Spiro Agnew

Agnew, Spiro Theodore

Spiro Theodore Agnew (spēr´ō), 1918–96, 39th Vice President of the United States (1969–73), b. Baltimore. Admitted to the bar in 1949, he entered politics as a Republican and was elected (1961) chief executive of Baltimore co. He later became (1967) governor of Maryland, where he won passage of an open housing law and expanded the state's antipoverty programs. Nominated (1968) for the vice presidency on the Republican ticket with Richard M. Nixon, Agnew campaigned on a law-and-order platform. As Vice President, he attacked opponents of the Vietnam War as disloyal, criticized intellectuals and college students for questioning traditional values, and frequently accused the media of biased news coverage. In the 1970 congressional campaigns, he campaigned against liberals and antiwar candidates in both parties. Reelected with Nixon in 1972, Agnew was forced to resign on Oct. 10, 1973, after a Justice Dept. investigation uncovered evidence of corruption during his years in Maryland politics; he was said to have continued to accept bribes while Vice President. He pleaded no contest to a charge of federal income tax evasion, was sentenced to three years' probation and fined $10,000, and was disbarred (1974) in Maryland.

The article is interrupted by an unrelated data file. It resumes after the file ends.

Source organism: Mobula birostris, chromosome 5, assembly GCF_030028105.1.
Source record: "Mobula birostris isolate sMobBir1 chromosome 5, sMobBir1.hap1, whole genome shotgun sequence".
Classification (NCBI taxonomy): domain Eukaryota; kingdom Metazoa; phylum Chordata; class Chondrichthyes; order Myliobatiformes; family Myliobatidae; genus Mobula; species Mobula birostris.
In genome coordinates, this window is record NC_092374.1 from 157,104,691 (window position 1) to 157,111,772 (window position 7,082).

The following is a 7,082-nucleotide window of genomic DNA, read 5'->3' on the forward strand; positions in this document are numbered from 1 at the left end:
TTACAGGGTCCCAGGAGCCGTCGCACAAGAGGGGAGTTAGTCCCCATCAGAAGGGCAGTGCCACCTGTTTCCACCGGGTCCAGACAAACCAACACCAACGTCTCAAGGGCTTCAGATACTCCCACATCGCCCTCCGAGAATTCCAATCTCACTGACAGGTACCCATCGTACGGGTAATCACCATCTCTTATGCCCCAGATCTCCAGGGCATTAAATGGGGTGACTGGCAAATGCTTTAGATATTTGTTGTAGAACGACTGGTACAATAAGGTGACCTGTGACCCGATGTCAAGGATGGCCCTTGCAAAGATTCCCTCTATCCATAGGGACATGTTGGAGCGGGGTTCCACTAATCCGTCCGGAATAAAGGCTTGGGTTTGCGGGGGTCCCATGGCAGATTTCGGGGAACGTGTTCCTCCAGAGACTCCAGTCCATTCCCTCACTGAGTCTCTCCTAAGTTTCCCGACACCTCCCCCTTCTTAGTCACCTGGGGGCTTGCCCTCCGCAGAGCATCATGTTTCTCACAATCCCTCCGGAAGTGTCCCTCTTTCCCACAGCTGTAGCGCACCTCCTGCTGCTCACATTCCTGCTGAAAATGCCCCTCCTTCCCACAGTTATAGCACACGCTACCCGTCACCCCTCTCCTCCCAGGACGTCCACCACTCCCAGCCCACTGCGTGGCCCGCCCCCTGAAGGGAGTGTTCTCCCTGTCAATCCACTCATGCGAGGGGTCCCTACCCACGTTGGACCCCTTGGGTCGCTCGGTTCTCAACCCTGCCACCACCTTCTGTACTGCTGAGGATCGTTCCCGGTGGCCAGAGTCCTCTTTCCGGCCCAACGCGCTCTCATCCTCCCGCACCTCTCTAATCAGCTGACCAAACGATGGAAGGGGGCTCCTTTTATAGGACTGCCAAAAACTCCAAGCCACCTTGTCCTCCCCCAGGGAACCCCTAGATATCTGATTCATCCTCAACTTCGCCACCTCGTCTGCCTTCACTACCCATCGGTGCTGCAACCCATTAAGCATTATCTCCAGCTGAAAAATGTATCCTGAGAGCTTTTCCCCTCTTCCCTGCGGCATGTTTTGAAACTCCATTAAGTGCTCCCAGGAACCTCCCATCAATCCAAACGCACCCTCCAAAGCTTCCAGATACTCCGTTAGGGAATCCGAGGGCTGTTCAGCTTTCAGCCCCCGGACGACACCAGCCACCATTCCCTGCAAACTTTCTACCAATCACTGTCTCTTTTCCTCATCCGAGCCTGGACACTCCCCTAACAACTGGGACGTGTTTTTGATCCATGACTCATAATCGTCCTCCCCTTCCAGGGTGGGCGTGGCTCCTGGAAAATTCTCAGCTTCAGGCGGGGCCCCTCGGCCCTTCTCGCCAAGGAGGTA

See biographies by J. Alright (1972), T. Lipmann (1972), and J. Witcover (1972).

The Columbia Encyclopedia, 6th ed. Copyright© 2014, The Columbia University Press.

Selected full-text books and articles on this topic

American Prince, American Pauper: The Contemporary Vice Presidency in Perspective
Marie D. Natoli.
Greenwood Press, 1985
Librarian’s tip: "The Vice-President as Administration Spokesman: The Rise of Spiro Agnew" begins on p. 150
A Dictionary of Political Biography
Dennis Kavanagh.
Oxford University Press, 1998
Librarian’s tip: "Agnew, Spiro" begins on p. 4
The Nixon Presidency: Power and Politics in Turbulent Times
Michael A. Genovese.
Greenwood Press, 1990
Librarian’s tip: Discussion of Spiro Agnew begins on p. 173
Packaging the Presidency: A History and Criticism of Presidential Campaign Advertising
Kathleen Hall Jamieson.
Oxford University Press, 1996 (3rd edition)
Librarian’s tip: Discussion of Spiro Agnew begins on p. 237
The Watergate Crisis
Michael A. Genovese.
Greenwood Press, 1999
Librarian’s tip: "Agnew, Spiro T. ( 1918-1996)" begins on p. 129
Behind the Backlash: White Working-Class Politics in Baltimore, 1940-1980
Kenneth D. Durr.
University of North Carolina Press, 2003
Librarian’s tip: Discussion of Spiro Agnew begins on p. 141
Political Leadership for the New Century: Personality and Behavior among American Leaders
Linda O. Valenty; Ofer Feldman.
Praeger, 2002
Librarian’s tip: Chap. 10 "Cloak and Swagger: Personality and Leadership in the Vice Presidency of Spiro T. Agnew"
Nixon in the White House: The Frustration of Power
Rowland Evans Jr.; Robert D. Novak.
Random House, 1971
Librarian’s tip: Chap. XI "Agnew, Nixon and the 1970 Campaign"
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